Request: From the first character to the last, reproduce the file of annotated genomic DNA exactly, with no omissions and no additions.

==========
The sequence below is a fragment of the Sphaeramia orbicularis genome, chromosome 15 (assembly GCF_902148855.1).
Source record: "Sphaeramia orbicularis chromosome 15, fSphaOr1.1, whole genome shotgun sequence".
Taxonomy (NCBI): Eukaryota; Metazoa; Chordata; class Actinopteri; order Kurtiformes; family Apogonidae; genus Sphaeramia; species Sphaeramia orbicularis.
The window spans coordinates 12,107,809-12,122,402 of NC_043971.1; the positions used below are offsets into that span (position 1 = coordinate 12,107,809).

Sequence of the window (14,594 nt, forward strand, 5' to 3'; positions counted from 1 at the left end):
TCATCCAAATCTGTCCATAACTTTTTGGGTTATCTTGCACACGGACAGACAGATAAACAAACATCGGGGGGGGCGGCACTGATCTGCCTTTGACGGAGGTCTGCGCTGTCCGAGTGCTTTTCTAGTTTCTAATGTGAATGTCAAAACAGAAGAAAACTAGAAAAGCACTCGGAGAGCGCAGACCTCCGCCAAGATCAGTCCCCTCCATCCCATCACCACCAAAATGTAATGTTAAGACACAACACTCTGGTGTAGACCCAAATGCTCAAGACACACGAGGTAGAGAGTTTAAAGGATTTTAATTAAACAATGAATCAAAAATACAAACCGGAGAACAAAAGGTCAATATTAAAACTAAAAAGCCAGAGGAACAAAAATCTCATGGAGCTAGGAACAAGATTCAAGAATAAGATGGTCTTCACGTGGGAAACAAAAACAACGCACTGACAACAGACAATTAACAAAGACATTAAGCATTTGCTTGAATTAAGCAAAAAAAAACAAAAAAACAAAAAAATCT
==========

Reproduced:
The sequence below is a fragment of the Sphaeramia orbicularis genome, chromosome 15 (assembly GCF_902148855.1).
Source record: "Sphaeramia orbicularis chromosome 15, fSphaOr1.1, whole genome shotgun sequence".
Taxonomy (NCBI): Eukaryota; Metazoa; Chordata; class Actinopteri; order Kurtiformes; family Apogonidae; genus Sphaeramia; species Sphaeramia orbicularis.
The window spans coordinates 12,107,809-12,122,402 of NC_043971.1; the positions used below are offsets into that span (position 1 = coordinate 12,107,809).

Sequence of the window (14,594 nt, forward strand, 5' to 3'; positions counted from 1 at the left end):
TCATCCAAATCTGTCCATAACTTTTTGGGTTATCTTGCACACGGACAGACAGATAAACAAACATCGGGGGGGGCGGCACTGATCTGCCTTTGACGGAGGTCTGCGCTGTCCGAGTGCTTTTCTAGTTTCTAATGTGAATGTCAAAACAGAAGAAAACTAGAAAAGCACTCGGAGAGCGCAGACCTCCGCCAAGATCAGTCCCCTCCATCCCATCACCACCAAAATGTAATGTTAAGACACAACACTCTGGTGTAGACCCAAATGCTCAAGACACACGAGGTAGAGAGTTTAAAGGATTTTAATTAAACAATGAATCAAAAATACAAACCGGAGAACAAAAGGTCAATATTAAAACTAAAAAGCCAGAGGAACAAAAATCTCATGGAGCTAGGAACAAGATTCAAGAATAAGATGGTCTTCACGTGGGAAACAAAAACAACGCACTGACAACAGACAATTAACAAAGACATTAAGCATTTGCTTGAATTAAGCAAAAAAAAACAAAAAAACAAAAAAATCT